9 Tweets Long

twitterbird_rgbtwitterbird_rgbtwitterbird_rgbtwitterbird_rgbtwitterbird_rgbtwitterbird_rgbtwitterbird_rgbtwitterbird_rgbtwitterbird_rgb

 

I went to an AGM last night. It was an employee owned company. I wasn’t there representing anyone just observing but a DP issue cropped up. There was a roaming photographer taking pictures of all the attendees. Some naturally smiled and waved but when I asked the photographer

“What will you do with these pictures?”

the answer was staggering.

“I don’t know “.

It didn’t seem  promising but I settled down and Googled the company. The Chief Executive meanwhile made a standard speech about how good they were, being an employee owned company, just like John Lewis he chortled (but not quite as big). The company secretary told us how the Employee Trust was being set up very soon and everything looked rosy.

The results of the Google jury came in. It had a cookie policy on the front page. No privacy policy. I looked on the ICO website. They had notified so they knew something about DP. Back to their website I used their search facility and typed in Data Protection.  No results found.

It wasn’t looking good but I hit “Disclaimer and Copyright” just for fun. There it was. Halfway down the page was a Privacy Statement. Unfortunately it only had 216 words and 1,300 characters.  It didn’t give any commitment to protecting personal data; It didn’t quote the Notification number; It didn’t reference the Data Protection Act 1998; It didn’t say the purpose for which data was processed. It didn’t outline the rights of data subjects. It didn’t talk about data sharing (and it was a heath and social care employee owned company) and it didn’t offer any contact details if anyone wanted to ask anything about the policy.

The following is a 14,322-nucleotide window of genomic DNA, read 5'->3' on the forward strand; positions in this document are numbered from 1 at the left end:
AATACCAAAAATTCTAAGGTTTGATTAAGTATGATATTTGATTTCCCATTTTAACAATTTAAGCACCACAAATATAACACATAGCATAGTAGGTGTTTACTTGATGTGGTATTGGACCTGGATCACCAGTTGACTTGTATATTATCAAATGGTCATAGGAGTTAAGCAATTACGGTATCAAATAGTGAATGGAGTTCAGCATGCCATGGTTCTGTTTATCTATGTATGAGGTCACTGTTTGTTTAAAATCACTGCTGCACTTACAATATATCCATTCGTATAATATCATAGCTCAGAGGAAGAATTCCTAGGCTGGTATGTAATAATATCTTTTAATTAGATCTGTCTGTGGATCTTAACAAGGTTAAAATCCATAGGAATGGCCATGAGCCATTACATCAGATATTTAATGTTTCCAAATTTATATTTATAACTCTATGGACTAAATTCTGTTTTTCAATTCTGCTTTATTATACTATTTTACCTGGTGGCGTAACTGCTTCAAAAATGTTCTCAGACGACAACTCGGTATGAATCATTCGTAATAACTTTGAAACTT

In fact it was poor specimen which didn’t meet current good practice. Of course when the  General Data Protection Regulation (GDPR) comes into force the new rules on privacy notices will be much stricter.

Finally a quote from the policy.

“By continuing to use this site you are considered as understanding and agreeing to the contents of this statement.”

So they have no reference to Data Protection, the term isn’t searchable. You can find a Privacy Statement if you look under Disclaimer and Copyright button but it’s pretty poor missing out many things that the ICO code of practice recommends but whether you find it or not by continuing to use the site you understand and agree to their Privacy statement that is just 9 tweets long.

Act Now has a full programme of Data Protection workshops including “Data Protection and Social Media.” http://www.actnow.org.uk/courses/

 

 

This entry was posted in Uncategorized. Bookmark the permalink.

Leave a Reply

Fill in your details below or click an icon to log in:

WordPress.com Logo

You are commenting using your WordPress.com account. Log Out / Change )

Twitter picture

You are commenting using your Twitter account. Log Out / Change )

Facebook photo

You are commenting using your Facebook account. Log Out / Change )

Google+ photo

You are commenting using your Google+ account. Log Out / Change )

Connecting to %s